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Report: Golden Valley officer fired over data violations made 'racially biased' comments

The City of Golden Valley hired a law firm in March 2022 to conduct an independent investigation into alleged police department misconduct.

GOLDEN VALLEY, Minn. — An investigation into allegations of "toxic workplace culture" and unauthorized distribution of private information in the Golden Valley Police Department resulted in one officer being fired for data breach violations and misconduct, according to a new report released by the city.

The City of Golden Valley hired the Greene Espel Law Firm to lead the investigation, which began in March 2022.

According to the report summary, investigators "considered allegations against eight current and former officers and concluded there were data practice violations." Kristen Hoefling, identified in a series of report documents, was subsequently fired from the department in Aug. 2022 for her alleged role in the data breaches.

The documents reveal that Hoefling made unauthorized recordings of staff meetings and distributed those recordings within and outside of the city's secure network.

The investigation also determined Hoefling "made racially biased and insensitive statements" in violation of the department's Professional Conduct Policy and the City's Respectful Workplace Policy. According to the public documents, those comments were made during a recorded staff meeting in May 2021.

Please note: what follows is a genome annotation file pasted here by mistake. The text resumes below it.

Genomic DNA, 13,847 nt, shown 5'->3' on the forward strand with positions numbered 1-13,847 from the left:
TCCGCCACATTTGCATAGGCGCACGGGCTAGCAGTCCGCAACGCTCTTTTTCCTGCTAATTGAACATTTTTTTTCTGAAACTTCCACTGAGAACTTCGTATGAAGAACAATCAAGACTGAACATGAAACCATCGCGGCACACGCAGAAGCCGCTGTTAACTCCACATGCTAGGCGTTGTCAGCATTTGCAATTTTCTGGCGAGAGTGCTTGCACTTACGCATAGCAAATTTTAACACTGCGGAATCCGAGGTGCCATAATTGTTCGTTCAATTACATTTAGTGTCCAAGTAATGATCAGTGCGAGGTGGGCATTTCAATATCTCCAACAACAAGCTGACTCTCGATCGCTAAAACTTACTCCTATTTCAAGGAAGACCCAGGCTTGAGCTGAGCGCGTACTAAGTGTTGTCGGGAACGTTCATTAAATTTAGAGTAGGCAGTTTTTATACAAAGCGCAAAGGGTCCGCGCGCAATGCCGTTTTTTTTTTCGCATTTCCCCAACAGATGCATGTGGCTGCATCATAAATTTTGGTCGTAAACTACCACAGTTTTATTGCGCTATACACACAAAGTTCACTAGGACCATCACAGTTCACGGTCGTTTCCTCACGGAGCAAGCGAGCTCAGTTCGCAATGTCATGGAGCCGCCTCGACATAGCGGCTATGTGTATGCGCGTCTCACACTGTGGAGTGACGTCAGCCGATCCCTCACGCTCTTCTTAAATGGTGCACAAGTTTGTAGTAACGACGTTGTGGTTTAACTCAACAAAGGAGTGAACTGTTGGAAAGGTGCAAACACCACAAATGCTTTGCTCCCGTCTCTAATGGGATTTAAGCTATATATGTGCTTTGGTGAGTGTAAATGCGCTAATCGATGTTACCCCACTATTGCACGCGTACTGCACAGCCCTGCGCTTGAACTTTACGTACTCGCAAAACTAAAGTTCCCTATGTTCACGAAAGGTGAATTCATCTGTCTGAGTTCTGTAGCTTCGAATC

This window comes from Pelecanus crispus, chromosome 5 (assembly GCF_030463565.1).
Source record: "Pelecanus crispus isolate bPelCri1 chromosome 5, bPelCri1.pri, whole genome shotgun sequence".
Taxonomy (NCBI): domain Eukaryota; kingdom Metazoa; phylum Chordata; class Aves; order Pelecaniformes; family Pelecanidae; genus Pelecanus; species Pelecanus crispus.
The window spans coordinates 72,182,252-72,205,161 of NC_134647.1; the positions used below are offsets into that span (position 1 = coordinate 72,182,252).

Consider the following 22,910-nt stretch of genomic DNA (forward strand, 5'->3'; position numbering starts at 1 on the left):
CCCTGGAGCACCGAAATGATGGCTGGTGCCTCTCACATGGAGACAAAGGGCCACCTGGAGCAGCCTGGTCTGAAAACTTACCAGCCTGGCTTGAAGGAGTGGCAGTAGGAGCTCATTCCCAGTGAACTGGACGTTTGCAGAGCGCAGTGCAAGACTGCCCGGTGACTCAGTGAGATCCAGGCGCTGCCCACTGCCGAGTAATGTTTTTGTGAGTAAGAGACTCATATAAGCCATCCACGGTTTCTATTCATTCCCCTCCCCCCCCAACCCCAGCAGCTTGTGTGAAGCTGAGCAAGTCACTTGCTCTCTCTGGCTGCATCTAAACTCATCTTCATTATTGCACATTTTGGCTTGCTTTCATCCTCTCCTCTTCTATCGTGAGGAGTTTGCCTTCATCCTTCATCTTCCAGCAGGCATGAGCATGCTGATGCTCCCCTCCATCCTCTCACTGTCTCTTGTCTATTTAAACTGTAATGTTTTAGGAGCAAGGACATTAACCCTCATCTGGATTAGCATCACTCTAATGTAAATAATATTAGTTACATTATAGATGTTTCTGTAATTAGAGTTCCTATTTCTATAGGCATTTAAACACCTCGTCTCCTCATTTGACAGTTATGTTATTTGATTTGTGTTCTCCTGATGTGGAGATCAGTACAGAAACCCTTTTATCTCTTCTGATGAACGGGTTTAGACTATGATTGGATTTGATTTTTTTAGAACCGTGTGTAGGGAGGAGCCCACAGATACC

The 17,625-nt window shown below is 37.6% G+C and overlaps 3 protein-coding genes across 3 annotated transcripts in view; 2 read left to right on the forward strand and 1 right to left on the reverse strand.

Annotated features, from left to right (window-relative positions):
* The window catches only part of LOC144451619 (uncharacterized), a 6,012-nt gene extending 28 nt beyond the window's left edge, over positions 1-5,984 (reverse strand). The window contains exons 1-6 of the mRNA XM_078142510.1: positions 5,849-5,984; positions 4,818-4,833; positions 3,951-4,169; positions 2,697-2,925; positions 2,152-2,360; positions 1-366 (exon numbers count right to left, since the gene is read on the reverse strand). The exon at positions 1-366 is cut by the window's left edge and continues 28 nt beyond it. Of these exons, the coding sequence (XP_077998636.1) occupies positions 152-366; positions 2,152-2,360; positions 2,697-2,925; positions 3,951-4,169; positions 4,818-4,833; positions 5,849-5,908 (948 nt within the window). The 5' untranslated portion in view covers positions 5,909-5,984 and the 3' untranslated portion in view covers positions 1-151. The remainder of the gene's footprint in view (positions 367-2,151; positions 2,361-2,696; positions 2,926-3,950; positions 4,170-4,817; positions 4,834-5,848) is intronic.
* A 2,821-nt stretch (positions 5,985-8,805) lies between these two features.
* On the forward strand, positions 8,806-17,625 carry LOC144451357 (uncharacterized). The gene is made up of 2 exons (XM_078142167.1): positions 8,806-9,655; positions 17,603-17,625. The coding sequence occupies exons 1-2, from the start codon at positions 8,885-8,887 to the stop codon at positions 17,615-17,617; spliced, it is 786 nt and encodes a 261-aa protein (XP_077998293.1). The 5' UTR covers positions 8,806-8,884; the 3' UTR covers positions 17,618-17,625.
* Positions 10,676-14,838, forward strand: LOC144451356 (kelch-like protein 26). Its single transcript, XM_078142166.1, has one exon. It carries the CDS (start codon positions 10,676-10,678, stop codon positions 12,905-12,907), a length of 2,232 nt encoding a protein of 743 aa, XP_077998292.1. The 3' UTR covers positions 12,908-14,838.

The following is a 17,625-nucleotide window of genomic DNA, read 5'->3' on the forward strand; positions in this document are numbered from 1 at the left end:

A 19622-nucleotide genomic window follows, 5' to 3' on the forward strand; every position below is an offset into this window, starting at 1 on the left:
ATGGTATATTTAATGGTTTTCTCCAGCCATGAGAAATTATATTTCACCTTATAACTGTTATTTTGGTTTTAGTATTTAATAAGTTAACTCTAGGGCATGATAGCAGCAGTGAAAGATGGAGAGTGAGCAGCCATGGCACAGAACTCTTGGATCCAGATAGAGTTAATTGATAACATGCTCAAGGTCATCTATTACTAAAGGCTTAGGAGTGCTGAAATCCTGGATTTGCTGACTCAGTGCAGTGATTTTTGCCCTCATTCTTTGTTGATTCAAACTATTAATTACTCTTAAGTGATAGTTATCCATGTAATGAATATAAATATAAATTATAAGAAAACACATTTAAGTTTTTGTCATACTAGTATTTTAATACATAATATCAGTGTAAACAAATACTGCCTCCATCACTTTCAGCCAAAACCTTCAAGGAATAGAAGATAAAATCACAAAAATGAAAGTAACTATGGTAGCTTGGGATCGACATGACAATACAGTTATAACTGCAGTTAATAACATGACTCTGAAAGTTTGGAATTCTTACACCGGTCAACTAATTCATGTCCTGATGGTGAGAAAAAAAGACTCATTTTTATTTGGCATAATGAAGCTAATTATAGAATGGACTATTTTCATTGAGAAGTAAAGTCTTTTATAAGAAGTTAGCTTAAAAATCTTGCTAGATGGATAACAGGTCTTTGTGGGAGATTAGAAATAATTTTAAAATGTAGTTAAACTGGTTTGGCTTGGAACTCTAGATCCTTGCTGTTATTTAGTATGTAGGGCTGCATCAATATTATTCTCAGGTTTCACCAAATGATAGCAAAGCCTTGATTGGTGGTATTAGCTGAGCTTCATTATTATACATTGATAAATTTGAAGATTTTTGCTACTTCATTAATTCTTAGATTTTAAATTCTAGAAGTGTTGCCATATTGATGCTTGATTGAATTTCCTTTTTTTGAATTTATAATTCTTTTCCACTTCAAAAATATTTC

During that meeting, Hoefling repeatedly laughed and dismissed information shared in a presentation about inequitable health outcomes for Black women. According to the report documents, the presenter shared a statistic that said "in 2010, Black Americans made up 13% of the population, but only had 2.7% of the country's wealth," to which Hoefling said to herself while on mute, "because they don't work."

In addition to recommending Hoefling be terminated, Greene Espel recommended the city invest in data practices training and social media training, and shift its focus on how the department approaches diversity, equity and inclusion work and policing goals.

“The independent investigation was necessary to bring clarity to the allegations of misconduct, hold employees accountable, and have a better understanding of the systemic issues that harm community trust in policing," City Manager Tim Cruikshank said in a statement.

The city says it plans to implement data practice training for all employees and will continue work to "eliminate racist beliefs, attitudes and behaviors." The city plans to do that through additional diversity, equity and inclusion training and through the Police Employment, Accountability and Community Engagement (PEACE) Commission.

KARE 11 reached out to Golden Valley Mayor Shep Harris on Friday for a comment on the report. Harris declined to speak with KARE at that time but said he plans to discuss the investigation's findings next week.

On Friday, Dec. 2 at 3:30 p.m. and 5:30 p.m., the city is hosting two listening sessions that are open to the public. The goal of the sessions, according to the city, is to "focus on resolving conflict, repairing harm and healing relationships." 

The meetings will take place at the Brookview Valley Room at the Brookview Golden Valley Center.

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